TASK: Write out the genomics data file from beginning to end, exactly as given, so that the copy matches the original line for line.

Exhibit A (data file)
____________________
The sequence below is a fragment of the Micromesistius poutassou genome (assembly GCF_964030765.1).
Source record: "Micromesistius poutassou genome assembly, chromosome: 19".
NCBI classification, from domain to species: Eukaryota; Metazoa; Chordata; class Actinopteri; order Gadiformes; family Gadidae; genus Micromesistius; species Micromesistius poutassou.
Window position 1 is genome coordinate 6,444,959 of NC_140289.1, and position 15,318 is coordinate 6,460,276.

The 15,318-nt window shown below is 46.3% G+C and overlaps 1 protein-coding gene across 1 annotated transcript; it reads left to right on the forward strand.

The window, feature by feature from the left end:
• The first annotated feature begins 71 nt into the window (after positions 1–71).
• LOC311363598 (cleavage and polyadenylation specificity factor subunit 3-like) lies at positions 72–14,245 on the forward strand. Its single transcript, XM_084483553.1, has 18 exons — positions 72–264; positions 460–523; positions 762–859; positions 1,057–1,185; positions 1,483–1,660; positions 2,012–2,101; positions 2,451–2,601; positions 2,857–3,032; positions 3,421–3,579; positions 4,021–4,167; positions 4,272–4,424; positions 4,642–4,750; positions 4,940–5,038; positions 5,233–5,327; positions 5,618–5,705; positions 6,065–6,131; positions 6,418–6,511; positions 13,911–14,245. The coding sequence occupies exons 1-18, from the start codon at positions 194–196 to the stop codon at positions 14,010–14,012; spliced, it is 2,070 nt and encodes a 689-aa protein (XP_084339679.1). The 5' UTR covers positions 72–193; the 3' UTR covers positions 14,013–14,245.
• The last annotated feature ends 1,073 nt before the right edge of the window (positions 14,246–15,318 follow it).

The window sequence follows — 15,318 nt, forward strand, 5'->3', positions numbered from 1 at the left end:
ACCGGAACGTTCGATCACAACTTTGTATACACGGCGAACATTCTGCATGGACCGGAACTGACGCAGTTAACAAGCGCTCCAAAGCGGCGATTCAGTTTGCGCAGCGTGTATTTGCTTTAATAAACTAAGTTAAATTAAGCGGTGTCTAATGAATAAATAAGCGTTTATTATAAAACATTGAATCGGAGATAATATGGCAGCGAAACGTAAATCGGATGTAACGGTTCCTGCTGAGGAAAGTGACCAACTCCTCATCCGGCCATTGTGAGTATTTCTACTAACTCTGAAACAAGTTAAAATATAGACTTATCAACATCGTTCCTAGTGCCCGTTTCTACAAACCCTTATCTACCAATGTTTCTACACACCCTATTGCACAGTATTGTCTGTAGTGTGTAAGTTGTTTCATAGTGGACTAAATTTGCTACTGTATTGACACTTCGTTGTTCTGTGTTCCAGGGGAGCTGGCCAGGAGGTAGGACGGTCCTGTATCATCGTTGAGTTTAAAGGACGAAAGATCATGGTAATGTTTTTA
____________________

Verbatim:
The sequence below is a fragment of the Micromesistius poutassou genome (assembly GCF_964030765.1).
Source record: "Micromesistius poutassou genome assembly, chromosome: 19".
NCBI classification, from domain to species: Eukaryota; Metazoa; Chordata; class Actinopteri; order Gadiformes; family Gadidae; genus Micromesistius; species Micromesistius poutassou.
Window position 1 is genome coordinate 6,444,959 of NC_140289.1, and position 15,318 is coordinate 6,460,276.

The 15,318-nt window shown below is 46.3% G+C and overlaps 1 protein-coding gene across 1 annotated transcript; it reads left to right on the forward strand.

The window, feature by feature from the left end:
• The first annotated feature begins 71 nt into the window (after positions 1–71).
• LOC311363598 (cleavage and polyadenylation specificity factor subunit 3-like) lies at positions 72–14,245 on the forward strand. Its single transcript, XM_084483553.1, has 18 exons — positions 72–264; positions 460–523; positions 762–859; positions 1,057–1,185; positions 1,483–1,660; positions 2,012–2,101; positions 2,451–2,601; positions 2,857–3,032; positions 3,421–3,579; positions 4,021–4,167; positions 4,272–4,424; positions 4,642–4,750; positions 4,940–5,038; positions 5,233–5,327; positions 5,618–5,705; positions 6,065–6,131; positions 6,418–6,511; positions 13,911–14,245. The coding sequence occupies exons 1-18, from the start codon at positions 194–196 to the stop codon at positions 14,010–14,012; spliced, it is 2,070 nt and encodes a 689-aa protein (XP_084339679.1). The 5' UTR covers positions 72–193; the 3' UTR covers positions 14,013–14,245.
• The last annotated feature ends 1,073 nt before the right edge of the window (positions 14,246–15,318 follow it).

The window sequence follows — 15,318 nt, forward strand, 5'->3', positions numbered from 1 at the left end:
ACCGGAACGTTCGATCACAACTTTGTATACACGGCGAACATTCTGCATGGACCGGAACTGACGCAGTTAACAAGCGCTCCAAAGCGGCGATTCAGTTTGCGCAGCGTGTATTTGCTTTAATAAACTAAGTTAAATTAAGCGGTGTCTAATGAATAAATAAGCGTTTATTATAAAACATTGAATCGGAGATAATATGGCAGCGAAACGTAAATCGGATGTAACGGTTCCTGCTGAGGAAAGTGACCAACTCCTCATCCGGCCATTGTGAGTATTTCTACTAACTCTGAAACAAGTTAAAATATAGACTTATCAACATCGTTCCTAGTGCCCGTTTCTACAAACCCTTATCTACCAATGTTTCTACACACCCTATTGCACAGTATTGTCTGTAGTGTGTAAGTTGTTTCATAGTGGACTAAATTTGCTACTGTATTGACACTTCGTTGTTCTGTGTTCCAGGGGAGCTGGCCAGGAGGTAGGACGGTCCTGTATCATCGTTGAGTTTAAAGGACGAAAGATCATGGTAATGTTTTTA